Tips for Creating Multipurpose Accommodation Rooms for Employees

 

Lisa Nagele-Piazza, J.D., SHRM-SCP By Lisa Nagele-Piazza, J.D., SHRM-SCP February 12, 2020
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mother and baby

​There are times when employees may need private space at work. Perhaps a Muslim employee needs to pray, or a nursing mother needs to express breastmilk. Maybe a worker needs a quiet space to focus on mental health.

Employers with limited space may not be able to provide a separate room for each accommodation. So here are some ideas for creating a multipurpose room to accommodate various employee requests.

Know the Law

"There are so many accommodation laws," explained Devjani Mishra, an attorney with Littler in New York City. Employers should think about how these laws interact when they are balancing more than one request, she said. Employees may need religious accommodations, disability accommodations, private lactation space and more. 

"It comes down to being reasonable and respectful," Mishra said, noting that the goal should be to create a more inclusive workplace.

Sarina Saluja, an attorney with Fisher Phillips in Los Angeles, said employers should make it clear to workers that if a room is used for more than one purpose, then the workers need to be mindful of the potential needs of others. Employers also need to ensure that the room meets any legal requirements for the applicable accommodation request.

Competing Requests

So what if more than one worker needs the space at a particular time? Talk with the employees, said Christine Bestor Townsend, an attorney with Ogletree Deakins in Milwaukee. Find out what times the room might be needed and create a schedule so employees can see when the room is available. "If you are in an office environment, you can use an Outlook calendar that those who need the room can access," she suggested.

"Work with the employees to understand their needs," she added. Accommodations that require a completely private space—such as pumping—might take priority over accommodations that might not require complete privacy, she explained. For example, a Muslim employee who needs to pray and a new mother who needs to pump may both require a set schedule, but it may be possible to find a space that is not completely shielded from view to suit the Muslim employee's needs.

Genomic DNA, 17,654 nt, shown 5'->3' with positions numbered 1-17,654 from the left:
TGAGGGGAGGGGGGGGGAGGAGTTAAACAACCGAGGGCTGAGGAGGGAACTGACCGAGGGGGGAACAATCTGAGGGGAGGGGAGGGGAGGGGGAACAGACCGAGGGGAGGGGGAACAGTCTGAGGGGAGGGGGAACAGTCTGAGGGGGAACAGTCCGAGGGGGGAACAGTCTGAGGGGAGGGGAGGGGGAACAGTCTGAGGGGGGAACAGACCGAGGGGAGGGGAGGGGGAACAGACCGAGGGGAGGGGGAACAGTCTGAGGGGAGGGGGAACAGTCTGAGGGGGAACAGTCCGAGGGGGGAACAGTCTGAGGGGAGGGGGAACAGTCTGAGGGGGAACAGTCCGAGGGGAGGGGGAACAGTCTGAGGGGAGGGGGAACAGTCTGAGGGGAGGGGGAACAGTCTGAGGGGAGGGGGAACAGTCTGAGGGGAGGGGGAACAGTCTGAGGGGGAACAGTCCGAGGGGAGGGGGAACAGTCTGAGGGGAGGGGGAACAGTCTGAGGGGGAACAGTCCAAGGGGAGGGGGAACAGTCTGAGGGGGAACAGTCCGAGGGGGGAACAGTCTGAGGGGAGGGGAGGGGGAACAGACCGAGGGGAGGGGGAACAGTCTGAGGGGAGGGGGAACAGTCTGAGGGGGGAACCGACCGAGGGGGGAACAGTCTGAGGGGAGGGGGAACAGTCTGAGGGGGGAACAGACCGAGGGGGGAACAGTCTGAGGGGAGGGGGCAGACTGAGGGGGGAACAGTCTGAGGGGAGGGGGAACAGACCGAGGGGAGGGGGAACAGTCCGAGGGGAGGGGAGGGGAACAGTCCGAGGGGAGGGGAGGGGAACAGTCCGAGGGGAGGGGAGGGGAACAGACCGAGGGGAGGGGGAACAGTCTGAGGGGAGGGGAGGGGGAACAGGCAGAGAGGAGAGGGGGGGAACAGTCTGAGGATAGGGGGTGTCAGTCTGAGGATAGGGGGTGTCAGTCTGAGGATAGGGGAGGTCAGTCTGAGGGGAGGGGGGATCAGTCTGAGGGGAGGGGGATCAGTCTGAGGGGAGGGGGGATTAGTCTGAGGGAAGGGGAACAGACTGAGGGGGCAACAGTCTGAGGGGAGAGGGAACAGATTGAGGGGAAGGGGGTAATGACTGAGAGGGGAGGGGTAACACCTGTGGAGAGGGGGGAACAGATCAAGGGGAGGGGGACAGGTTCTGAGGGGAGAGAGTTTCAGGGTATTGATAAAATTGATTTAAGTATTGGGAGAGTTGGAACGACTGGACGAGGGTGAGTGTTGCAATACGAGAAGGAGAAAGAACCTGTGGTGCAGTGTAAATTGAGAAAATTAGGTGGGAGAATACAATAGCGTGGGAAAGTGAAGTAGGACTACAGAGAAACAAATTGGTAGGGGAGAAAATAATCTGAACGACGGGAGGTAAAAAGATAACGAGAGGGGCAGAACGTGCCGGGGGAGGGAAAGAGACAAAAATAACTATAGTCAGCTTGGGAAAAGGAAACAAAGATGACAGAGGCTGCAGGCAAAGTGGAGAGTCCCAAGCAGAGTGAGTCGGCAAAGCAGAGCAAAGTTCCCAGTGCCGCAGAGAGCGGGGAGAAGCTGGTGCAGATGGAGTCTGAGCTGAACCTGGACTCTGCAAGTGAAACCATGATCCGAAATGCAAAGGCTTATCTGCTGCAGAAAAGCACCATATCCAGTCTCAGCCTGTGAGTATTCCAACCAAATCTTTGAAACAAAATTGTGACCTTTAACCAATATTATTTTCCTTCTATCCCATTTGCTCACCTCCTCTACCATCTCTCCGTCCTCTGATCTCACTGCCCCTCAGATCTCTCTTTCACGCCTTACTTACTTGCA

The federal Fair Labor Standards Act (FLSA) requires employers to provide a private space—other than a bathroom—that a breast-feeding employee may use. The requirements don't apply to employers that are not covered by the FLSA or to those that are covered but have fewer than 50 employees, if compliance with the provisions would impose an undue hardship.

Employers should note that some state and local laws cover smaller businesses and include additional requirements for the room's setup. States and cities are moving toward being very specific about the requirements, Mishra noted. For instance, employers in New York City must provide a private space free from intrusion that has an electrical outlet, a chair, and a surface on which to place a breast pump and other personal items. There must also be running water nearby, and the room has to be "in reasonable proximity" to the employee's work area and to a refrigerator that is suitable for breast milk storage.

California has similar requirements, and California law provides that lactation takes precedence over other uses of a multipurpose room during the time it is actually being used for lactation purposes.

[SHRM members-only HR Q&A: What are the employers' responsibilities for providing new mothers with a place to breast-feed?]

"Other states may have different rules," Saluja said. "If an employer has space limitations, communication with the employees is key to figure out what times the room will be needed."

She recommended that employers review every accommodation request on a case-by-case basis, while keeping any legal requirements in mind.

Small businesses may face more space conflicts than larger ones with big campuses. If there is no unused space to dedicate as an accommodation room, then the employer, as an alternative, could give employees access to a space—other than a bathroom—that is normally used for other purposes, Saluja said. For example, a manager's office or a conference room that is free from intrusion and meets any other legal criteria might work.

Have a Conversation

"Dialogue with employees is key," Townsend said. "Find out what specifically they need. Follow up with the employee and ensure the accommodation is working."

Mishra noted that a solution that works for one person might not work for everyone. "Deal with one-offs when they come up." With flexible scheduling and remote work becoming the norm, there may be solutions available beyond providing office space, she said.

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